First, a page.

Disclosure – What to Ask For

Don't be shy about disclosure. At worst, the prosecutor could refuse you and even then, he has to justify the refusal before the justice. Request what you think is necessary but be specific. Too often all you get is a copy of the original ticket in response to a disclosure request. That is unacceptable. At a minimum you want:

  • a full copy of the police officer’s notes;
  • any witness statements (the ones who will testify and the ones who were interviewed but will not be called to testify);
  • their contact information, criminal record and occupation;
  • certified copies of relevant documents such as by-laws (i.e. for community safety zones), Ministry of Transportation records (i.e. to prove licence suspensions or unauthorized plates);
  • any statement given by you to the police;
  • any other information in the Crown’s possession whether it incriminates or exonerates you.

It will be up to you to decide what is relevant as you know the facts of your case. But remember to approach it with an open mind and think strategically.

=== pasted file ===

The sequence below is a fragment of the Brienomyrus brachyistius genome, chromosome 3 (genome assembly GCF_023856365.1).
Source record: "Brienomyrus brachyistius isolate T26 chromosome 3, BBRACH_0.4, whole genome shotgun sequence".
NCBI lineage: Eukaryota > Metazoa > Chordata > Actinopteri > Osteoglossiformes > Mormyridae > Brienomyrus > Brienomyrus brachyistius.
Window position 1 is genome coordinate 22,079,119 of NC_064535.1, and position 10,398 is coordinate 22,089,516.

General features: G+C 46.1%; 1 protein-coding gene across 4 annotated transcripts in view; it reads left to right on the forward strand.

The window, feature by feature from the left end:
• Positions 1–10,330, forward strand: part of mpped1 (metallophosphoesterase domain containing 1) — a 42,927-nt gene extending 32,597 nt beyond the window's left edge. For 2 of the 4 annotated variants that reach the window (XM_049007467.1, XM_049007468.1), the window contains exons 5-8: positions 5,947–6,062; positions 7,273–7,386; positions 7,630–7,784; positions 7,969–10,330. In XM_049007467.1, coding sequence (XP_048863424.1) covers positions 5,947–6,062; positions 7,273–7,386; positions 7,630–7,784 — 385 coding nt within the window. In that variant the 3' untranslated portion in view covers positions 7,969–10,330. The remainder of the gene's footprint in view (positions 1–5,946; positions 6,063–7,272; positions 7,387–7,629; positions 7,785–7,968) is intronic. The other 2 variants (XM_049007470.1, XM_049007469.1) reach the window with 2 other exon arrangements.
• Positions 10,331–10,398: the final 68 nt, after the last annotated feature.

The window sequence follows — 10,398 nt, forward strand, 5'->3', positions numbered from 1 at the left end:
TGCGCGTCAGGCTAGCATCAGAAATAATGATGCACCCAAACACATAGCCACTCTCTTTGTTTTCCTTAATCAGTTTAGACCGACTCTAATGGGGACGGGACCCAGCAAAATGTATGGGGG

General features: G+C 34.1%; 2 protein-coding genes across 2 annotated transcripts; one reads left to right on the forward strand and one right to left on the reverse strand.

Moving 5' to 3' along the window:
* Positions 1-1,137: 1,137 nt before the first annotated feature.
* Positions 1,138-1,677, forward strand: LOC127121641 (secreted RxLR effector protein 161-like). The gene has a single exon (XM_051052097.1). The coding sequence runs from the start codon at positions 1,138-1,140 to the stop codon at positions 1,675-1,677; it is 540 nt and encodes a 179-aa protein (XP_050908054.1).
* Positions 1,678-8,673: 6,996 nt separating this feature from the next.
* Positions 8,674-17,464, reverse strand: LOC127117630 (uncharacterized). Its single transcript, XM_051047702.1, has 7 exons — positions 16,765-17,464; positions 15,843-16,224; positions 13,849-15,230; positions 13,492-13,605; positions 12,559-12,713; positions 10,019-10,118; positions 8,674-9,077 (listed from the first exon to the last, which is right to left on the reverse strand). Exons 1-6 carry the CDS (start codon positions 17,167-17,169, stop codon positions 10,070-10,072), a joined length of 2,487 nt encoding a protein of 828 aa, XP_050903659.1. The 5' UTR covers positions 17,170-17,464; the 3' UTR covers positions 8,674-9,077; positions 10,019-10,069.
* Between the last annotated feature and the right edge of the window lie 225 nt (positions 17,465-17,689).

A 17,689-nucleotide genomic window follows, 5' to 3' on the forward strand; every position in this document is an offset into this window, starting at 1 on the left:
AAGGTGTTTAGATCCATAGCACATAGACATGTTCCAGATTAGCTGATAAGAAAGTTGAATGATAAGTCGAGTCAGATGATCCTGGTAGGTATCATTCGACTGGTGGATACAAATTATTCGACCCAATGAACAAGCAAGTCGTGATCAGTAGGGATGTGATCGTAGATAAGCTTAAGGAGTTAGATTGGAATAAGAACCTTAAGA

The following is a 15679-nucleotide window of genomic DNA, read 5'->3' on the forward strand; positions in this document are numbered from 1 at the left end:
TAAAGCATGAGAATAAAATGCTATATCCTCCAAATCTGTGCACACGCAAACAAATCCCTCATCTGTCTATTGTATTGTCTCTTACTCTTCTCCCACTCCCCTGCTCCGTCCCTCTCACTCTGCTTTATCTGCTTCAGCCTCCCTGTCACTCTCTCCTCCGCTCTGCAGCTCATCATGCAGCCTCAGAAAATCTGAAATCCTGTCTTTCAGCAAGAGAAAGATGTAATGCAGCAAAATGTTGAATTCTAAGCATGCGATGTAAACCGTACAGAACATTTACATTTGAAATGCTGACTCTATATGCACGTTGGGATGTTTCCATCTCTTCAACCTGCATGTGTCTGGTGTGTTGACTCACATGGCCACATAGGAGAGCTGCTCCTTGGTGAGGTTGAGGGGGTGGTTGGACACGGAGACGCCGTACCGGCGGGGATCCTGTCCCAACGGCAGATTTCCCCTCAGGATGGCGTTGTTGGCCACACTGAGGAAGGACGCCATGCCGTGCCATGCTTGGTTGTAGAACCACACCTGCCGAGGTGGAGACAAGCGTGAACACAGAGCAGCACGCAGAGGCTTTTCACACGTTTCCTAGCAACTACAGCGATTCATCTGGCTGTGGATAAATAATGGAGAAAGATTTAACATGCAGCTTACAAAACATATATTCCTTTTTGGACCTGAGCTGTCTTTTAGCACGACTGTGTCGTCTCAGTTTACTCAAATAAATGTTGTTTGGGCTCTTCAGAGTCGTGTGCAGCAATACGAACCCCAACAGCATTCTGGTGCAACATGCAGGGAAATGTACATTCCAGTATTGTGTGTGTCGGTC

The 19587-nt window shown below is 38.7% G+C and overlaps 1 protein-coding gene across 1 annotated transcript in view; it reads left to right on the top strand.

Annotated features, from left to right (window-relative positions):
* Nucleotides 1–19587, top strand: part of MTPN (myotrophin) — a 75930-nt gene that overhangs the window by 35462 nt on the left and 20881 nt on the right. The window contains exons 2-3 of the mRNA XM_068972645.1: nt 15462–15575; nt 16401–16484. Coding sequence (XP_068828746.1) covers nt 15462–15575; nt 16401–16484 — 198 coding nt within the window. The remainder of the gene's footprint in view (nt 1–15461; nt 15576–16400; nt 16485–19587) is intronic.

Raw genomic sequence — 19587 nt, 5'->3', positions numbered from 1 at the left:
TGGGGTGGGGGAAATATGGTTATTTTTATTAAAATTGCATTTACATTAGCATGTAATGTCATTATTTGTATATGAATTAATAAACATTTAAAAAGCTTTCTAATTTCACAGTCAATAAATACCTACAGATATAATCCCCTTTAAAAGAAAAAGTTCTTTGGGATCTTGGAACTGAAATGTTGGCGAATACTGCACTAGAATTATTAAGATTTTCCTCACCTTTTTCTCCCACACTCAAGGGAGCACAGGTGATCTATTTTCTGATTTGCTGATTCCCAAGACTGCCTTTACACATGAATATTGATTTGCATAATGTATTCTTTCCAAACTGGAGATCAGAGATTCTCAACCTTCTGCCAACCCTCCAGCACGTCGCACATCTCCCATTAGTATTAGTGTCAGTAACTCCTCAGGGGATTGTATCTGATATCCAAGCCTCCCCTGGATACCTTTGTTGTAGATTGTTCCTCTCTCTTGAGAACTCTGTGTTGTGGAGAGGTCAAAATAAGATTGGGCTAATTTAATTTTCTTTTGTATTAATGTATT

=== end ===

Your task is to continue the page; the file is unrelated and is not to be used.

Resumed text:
For example, it is almost always better not to mention by-laws in a disclosure request. If your charge relies heavily on the existence of a by-law (e.g. a community safety zone must have a by-law indicating when it is in effect) the prosecution may not provide it to you or submit it is as evidence at trial. You can argue improper disclosure at trial or wait until the prosecution has rested and state there is no evidence to prove the by-law.

If you specifically mention the by-law in your disclosure request, you will likely get it or remind them that they must file it in court. Requesting the by-law eliminates some very effective trial arguments you could have made.

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